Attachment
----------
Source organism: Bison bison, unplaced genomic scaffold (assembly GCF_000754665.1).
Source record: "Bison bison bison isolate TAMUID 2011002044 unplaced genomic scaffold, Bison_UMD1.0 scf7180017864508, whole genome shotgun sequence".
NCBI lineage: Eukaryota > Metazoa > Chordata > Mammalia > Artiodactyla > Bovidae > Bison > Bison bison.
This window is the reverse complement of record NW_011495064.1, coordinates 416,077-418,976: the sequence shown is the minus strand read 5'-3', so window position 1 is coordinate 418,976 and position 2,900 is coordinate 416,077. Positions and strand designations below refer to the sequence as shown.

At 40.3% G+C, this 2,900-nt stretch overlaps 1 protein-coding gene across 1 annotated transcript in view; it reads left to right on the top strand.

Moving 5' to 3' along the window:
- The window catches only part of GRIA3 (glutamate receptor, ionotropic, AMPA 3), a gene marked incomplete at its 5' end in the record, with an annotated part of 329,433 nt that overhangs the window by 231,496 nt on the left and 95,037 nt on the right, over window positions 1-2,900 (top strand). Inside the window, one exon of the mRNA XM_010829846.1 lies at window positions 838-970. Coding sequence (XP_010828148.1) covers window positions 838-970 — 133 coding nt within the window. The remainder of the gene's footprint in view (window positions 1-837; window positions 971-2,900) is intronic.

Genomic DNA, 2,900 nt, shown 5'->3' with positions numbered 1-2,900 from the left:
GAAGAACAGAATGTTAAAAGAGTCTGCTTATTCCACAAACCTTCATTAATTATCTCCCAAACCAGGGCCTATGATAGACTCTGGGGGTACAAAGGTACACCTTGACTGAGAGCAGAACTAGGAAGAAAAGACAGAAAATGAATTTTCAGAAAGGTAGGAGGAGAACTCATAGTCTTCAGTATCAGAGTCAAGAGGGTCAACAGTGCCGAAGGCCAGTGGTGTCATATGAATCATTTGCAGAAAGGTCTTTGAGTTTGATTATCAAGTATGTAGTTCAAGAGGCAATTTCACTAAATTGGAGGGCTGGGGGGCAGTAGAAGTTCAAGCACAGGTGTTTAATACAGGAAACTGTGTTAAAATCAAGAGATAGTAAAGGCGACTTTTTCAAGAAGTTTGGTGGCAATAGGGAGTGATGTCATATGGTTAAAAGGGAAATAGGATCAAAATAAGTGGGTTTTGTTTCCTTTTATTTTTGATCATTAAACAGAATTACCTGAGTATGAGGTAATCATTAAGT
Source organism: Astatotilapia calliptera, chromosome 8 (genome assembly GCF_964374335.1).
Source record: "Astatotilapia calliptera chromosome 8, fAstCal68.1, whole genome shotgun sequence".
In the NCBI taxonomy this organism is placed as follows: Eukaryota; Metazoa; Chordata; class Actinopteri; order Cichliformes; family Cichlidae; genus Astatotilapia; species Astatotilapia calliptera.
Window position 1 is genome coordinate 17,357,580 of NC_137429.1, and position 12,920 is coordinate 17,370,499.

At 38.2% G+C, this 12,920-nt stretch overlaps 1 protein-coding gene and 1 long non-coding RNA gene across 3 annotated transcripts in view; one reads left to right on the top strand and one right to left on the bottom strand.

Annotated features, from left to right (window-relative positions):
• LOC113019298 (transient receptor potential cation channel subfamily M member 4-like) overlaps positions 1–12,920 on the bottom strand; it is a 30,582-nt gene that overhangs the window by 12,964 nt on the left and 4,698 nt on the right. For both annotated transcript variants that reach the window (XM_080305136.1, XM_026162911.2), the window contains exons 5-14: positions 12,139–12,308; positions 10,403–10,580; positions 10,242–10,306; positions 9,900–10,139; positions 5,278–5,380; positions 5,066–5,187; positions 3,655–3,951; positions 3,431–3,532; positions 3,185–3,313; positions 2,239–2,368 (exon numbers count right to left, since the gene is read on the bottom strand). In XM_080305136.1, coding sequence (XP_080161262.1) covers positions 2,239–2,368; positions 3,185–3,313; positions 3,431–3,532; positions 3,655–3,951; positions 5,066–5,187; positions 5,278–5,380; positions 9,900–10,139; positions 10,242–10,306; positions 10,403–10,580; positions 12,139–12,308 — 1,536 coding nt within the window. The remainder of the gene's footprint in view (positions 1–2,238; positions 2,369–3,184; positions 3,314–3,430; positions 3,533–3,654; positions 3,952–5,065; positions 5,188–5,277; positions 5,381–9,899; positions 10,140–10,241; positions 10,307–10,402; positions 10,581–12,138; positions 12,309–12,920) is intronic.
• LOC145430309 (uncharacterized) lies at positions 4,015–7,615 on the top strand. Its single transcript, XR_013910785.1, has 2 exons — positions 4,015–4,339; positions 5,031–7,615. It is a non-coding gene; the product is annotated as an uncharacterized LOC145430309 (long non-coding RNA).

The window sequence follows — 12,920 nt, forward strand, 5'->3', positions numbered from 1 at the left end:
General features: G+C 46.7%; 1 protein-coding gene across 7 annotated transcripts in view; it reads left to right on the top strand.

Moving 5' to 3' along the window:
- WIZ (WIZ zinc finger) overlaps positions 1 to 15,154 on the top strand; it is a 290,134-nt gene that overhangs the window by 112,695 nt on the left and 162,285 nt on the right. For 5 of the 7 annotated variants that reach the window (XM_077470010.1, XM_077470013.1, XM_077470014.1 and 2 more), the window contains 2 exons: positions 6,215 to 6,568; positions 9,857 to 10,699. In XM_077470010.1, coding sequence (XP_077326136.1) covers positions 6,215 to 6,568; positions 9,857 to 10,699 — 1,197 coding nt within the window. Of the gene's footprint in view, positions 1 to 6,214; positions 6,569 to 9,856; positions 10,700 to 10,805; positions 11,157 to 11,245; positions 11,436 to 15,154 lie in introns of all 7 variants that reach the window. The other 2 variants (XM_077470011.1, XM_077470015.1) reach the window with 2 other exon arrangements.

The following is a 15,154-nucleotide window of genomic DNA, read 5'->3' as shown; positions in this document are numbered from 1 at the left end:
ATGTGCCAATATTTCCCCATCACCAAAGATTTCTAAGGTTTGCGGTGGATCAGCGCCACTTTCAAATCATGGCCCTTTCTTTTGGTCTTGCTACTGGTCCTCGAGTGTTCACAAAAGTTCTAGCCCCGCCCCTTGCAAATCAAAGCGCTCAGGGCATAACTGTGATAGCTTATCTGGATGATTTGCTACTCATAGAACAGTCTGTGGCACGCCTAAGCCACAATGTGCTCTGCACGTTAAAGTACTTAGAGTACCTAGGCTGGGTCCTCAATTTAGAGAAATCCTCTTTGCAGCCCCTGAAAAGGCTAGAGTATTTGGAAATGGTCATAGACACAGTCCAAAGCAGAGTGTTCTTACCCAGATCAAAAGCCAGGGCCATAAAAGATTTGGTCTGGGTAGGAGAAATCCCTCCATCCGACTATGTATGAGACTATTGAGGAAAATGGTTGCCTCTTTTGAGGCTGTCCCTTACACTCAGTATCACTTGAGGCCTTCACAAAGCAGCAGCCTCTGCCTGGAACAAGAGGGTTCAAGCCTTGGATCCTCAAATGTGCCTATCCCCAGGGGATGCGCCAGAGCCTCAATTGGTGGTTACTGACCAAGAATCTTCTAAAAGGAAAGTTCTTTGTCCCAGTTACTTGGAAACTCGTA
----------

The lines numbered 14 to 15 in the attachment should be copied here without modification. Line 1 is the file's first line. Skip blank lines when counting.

At 38.2% G+C, this 12,920-nt stretch overlaps 1 protein-coding gene and 1 long non-coding RNA gene across 3 annotated transcripts in view; one reads left to right on the top strand and one right to left on the bottom strand.

Annotated features, from left to right (window-relative positions):